Skip to main content  
 
 

 

The Queen's Commonwealth Canopy

The Queen's Commonwealth Canopy logo

Epping Forest is proud to be represented in The Queen's Commonwealth Canopy (QCC) for its Wood Pasture Restoration Project.

The QCC was launched in Malta in 2015 and is a unique network of forest conservation initiatives which involves all 52 countries of the Commonwealth.

The QCC presents a rare opportunity to unite the whole Commonwealth family and save one of the world’s most important natural habitats – forests. By creating a pan-Commonwealth network of forest conservation projects, the QCC will mark Her Majesty The Queen’s service to the Commonwealth while conserving indigenous forests for future generations.

Visit The Queen's Commonwealth Canopy website  to find out more.

The Wood Pasture Restoration Project

Epping Forest has been grazed by commoners’ cattle and other animals for over 1000 years. Together with traditional tree management practises, such as pollarding, this has helped shape a distinctive Forest landscape.

In particular, it has contributed to Epping Forest’s unique biodiversity resulting in the majority of it being designated a Site of Special Scientific Interest and Special Area of Conservation. Through the 20th century grazing by livestock has declined steadily until the 1996 Bovine spongiform encephalopathy (BSE) crisis which finally broke this thousand year tradition.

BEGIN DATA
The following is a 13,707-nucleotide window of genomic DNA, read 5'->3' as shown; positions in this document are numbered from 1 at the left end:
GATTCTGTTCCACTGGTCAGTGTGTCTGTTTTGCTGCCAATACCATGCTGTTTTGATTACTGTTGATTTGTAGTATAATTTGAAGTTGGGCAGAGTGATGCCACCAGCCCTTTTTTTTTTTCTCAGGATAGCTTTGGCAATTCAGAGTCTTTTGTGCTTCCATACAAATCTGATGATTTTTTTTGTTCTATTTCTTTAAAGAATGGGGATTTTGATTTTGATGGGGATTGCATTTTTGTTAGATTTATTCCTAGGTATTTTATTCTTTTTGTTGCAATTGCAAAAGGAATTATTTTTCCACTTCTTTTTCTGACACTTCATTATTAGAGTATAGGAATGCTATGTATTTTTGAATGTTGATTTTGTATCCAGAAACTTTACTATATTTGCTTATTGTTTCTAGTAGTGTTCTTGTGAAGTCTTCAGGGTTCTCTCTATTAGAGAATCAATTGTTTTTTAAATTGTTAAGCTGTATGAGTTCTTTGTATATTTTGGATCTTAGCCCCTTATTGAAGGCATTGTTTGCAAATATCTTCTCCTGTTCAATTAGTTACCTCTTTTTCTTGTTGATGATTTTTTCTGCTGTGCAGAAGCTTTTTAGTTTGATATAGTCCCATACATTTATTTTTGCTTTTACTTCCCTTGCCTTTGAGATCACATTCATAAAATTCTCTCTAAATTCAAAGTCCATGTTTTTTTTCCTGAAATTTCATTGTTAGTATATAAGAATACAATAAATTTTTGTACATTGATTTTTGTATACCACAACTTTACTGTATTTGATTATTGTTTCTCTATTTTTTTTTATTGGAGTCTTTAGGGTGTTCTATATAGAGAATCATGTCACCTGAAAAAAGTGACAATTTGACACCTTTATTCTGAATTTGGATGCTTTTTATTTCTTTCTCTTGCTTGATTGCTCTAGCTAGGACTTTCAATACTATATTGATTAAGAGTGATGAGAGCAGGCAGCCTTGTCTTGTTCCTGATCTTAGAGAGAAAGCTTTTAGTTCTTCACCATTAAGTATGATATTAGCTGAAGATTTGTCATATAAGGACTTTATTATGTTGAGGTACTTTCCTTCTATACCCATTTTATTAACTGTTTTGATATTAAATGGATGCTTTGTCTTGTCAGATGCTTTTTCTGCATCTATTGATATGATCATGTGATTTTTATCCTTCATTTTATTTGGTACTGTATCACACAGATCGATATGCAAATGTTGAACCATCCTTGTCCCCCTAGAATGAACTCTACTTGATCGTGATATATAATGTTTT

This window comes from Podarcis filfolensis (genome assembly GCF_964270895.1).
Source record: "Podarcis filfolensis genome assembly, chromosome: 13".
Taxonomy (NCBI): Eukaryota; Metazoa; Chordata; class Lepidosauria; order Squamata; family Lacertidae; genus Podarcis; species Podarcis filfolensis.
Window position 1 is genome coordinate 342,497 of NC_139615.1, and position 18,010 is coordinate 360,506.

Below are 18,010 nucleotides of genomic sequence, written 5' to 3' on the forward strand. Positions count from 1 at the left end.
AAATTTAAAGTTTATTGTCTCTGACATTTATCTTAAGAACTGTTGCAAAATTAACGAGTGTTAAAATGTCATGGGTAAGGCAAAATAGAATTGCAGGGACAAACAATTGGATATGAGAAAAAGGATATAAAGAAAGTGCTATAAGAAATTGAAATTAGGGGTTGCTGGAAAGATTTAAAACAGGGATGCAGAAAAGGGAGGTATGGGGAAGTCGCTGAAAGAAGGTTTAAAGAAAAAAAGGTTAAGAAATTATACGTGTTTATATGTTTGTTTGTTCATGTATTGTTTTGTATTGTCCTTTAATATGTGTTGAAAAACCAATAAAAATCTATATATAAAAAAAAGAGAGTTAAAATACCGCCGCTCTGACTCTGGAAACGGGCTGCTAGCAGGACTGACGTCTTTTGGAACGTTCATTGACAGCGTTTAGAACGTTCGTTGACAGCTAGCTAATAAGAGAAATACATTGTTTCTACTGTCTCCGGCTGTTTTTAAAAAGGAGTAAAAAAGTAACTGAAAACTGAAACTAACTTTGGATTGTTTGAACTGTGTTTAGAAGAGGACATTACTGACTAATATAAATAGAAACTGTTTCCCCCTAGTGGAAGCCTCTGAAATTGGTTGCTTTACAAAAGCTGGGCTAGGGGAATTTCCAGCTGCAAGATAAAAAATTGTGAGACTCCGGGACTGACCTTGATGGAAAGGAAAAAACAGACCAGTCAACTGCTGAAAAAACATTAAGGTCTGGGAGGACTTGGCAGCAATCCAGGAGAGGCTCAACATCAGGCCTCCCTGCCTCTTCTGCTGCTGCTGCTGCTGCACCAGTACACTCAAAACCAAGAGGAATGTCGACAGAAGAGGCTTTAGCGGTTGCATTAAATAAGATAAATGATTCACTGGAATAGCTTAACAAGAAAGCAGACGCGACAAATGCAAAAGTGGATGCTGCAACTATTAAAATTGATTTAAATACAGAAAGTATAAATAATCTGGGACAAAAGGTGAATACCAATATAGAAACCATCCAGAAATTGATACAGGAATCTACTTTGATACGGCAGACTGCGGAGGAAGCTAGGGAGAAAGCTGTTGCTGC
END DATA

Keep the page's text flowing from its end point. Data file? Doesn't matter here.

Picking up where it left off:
The demise of grazing adversely impacted the landscape and biodiversity of the Forest. Following a pilot grazing initiative and a review of the transport infrastructure through the Forest, the Wood-pasture Restoration Project was initiated to reinstate grazing across 600 ha of land. Funding was received from Natural England, Defra agri-environment grants, the Heritage Lottery Fund, Essex County Council and Tubney Charitable Trust.

Visit our About us, Heritage and Wildlife pages to learn more about the Forest.

Key facts and figures

  • 2400 hectares
  • 12 miles long
  • 4.2 million annual visitors
  • 1728 hectares in Sites of Special Scientific Interest
  • 1605 hectares in Special Areas of Conservation
  • 2 registered historic parks and gardens
  • 7 listed buildings 
  • 3 scheduled ancient monuments
  • Internationally significant collection of ancient Beech pollards
  • 50000 ancient trees (over 300 years)
  • Many trees over 1000 years old
Published:
09 March 2017
Last Modified:
02 August 2017

Notifications